Hartell Internship


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Why the Hartell Fund?


Who was Greg Hartell?  Why a Historic Preservation Internship?

Following a conversation with George and Judy Buckingham and their request for further information about Greg to include in the friends website, I asked Steve Mark, park historian, friend and part of our family, to give his thoughts of Greg and the establishment of an internship in his name.  Here is that commentary.  We thank him for giving you a better understanding of who Greg was and why he was so honored.

Out heartfelt thanks for all those who have contributed to the internship in the past and who continue to support this worthwhile project.

Bev Hartell (Mrs. Greg Hartell)

Jason Hartell

Amy  Hartell

From Steve Mark:

            Greg Hartell chose a life-long association with Crater Lake National Park, but found a calling in historic preservation.  Born on the park’s doorstep at Fort Klamath in 1939, he held his first job after high school on the NPS trail crew.  Greg worked at his last position at the park during 2004-05, as a job superintendent doing contracted restoration of the Superintendent’s Residence, a national historic landmark in Munson Valley.  Over the intervening 48 years, he plied his trade as a journeyman carpenter at Crater Lake several times, but also volunteered time as a charter member of the park’s friends group.

            His death in April 2006 sparked an effort to establish an endowed internship for historic preservation students at the University of Oregon.  It is partly the result of an identified need for help with cultural resources project work, yet allows the National Park Service an opportunity to build a partnership with the only graduate program in historic preservation located west of the Rocky Mountains.  Each student has a core project, though most have also assisted NPS staff with ancillary undertakings, ones that range from archaeological survey to condition assessments of historic structures.  To some extent this reflects the spectrum of abilities of the internship’s namesake, whose skills in construction projects were augmented by being a builder, inspector, and blacksmith, but one whose craft might best be described as making things look as if they had always been there.

            Greg’s way of teaching cannot be described as formal; he conveyed instructions and ideas by examples and sometimes through story, with the latter usually accompanied with a wry sense of humor.  In his absence, the writer can only provide some semblance of Greg by referring the reader to Gary Snyder’s poem called “Riprap” set deep in the heart of the Sierra Nevada.  Greg never worked there, but Snyder’s poem makes the point that members of a trail crew must understand the nature of rock and its linkages in order to master the ancient erosional control technique called riprap, otherwise known as “pitching” or stone pavement.  It has been labeled by some with experience in the backcountry as one of the “old ways,” but also a key to knowing the “where,” of who we are.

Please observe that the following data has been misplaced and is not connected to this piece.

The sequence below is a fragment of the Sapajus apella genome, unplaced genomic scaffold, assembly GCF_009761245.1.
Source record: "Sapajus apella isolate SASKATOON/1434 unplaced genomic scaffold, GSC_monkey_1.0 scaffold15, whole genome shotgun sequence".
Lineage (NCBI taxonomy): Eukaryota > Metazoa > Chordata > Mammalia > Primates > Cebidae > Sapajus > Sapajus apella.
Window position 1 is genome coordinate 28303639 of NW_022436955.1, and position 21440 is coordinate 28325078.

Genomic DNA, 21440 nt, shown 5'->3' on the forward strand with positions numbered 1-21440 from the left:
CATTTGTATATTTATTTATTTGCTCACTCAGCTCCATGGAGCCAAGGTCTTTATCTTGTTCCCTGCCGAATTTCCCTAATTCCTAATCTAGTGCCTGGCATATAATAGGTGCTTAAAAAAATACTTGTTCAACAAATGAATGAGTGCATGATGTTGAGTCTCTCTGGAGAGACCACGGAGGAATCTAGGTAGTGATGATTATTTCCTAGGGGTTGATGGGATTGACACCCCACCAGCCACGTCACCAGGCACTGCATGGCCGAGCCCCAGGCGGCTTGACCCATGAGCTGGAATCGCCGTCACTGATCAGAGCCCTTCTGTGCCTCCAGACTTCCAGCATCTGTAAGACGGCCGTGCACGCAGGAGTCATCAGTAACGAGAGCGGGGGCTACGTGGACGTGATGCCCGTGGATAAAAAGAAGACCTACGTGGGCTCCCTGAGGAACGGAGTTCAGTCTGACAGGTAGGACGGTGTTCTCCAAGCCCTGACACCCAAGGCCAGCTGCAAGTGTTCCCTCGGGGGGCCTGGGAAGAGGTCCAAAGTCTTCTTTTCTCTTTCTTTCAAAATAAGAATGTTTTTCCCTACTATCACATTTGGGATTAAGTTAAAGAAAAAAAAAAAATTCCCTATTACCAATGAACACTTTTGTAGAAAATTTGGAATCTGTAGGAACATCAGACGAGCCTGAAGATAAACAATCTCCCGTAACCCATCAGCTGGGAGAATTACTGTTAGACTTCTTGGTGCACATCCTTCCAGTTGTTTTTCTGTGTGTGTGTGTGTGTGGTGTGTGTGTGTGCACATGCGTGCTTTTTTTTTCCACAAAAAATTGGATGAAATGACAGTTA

Much of what Greg taught operated on the subconscious level, so that people lucky enough to be around him inherently looked in his direction for leadership.  He never had to call himself “boss” or chief of anything, since titles mean nothing to someone who could fashion things from the most rudimentary materials, or for that matter, run a winter trap-line in remote country.  The respect and admiration so often accorded him by others not only stemmed from recognition of his multiple talents, but from kindness and an innate ability to tell a story.  His trade contributed to deafness as he aged, but just when you thought he did not hear the point one attempted to make in conversation, Greg could make everyone laugh with a clever turn of phrase that reflected a mastery of oral tradition.

            “Riprap” is also an analogy for how the mountains and their “old ways” flow along almost subversively, separate and free from technical manuals, bureaucratic dictates, or week-long training sessions.  Greg possessed energy that often defied his age, yet he could also pace himself when on the job, doing chores, or organizing yet another volunteer effort at the park.  Attuned to rural life more than an urban one, part of Greg lived in another century—as his wife Bev and other family members readily recall.  I often think of him crafting a wood strip canoe in his shop, which is located not far from Upper Klamath Lake.  My mind’s eye often still sees Greg dipping his paddle on that vast body of water, sometimes near sunset, when the light is just right.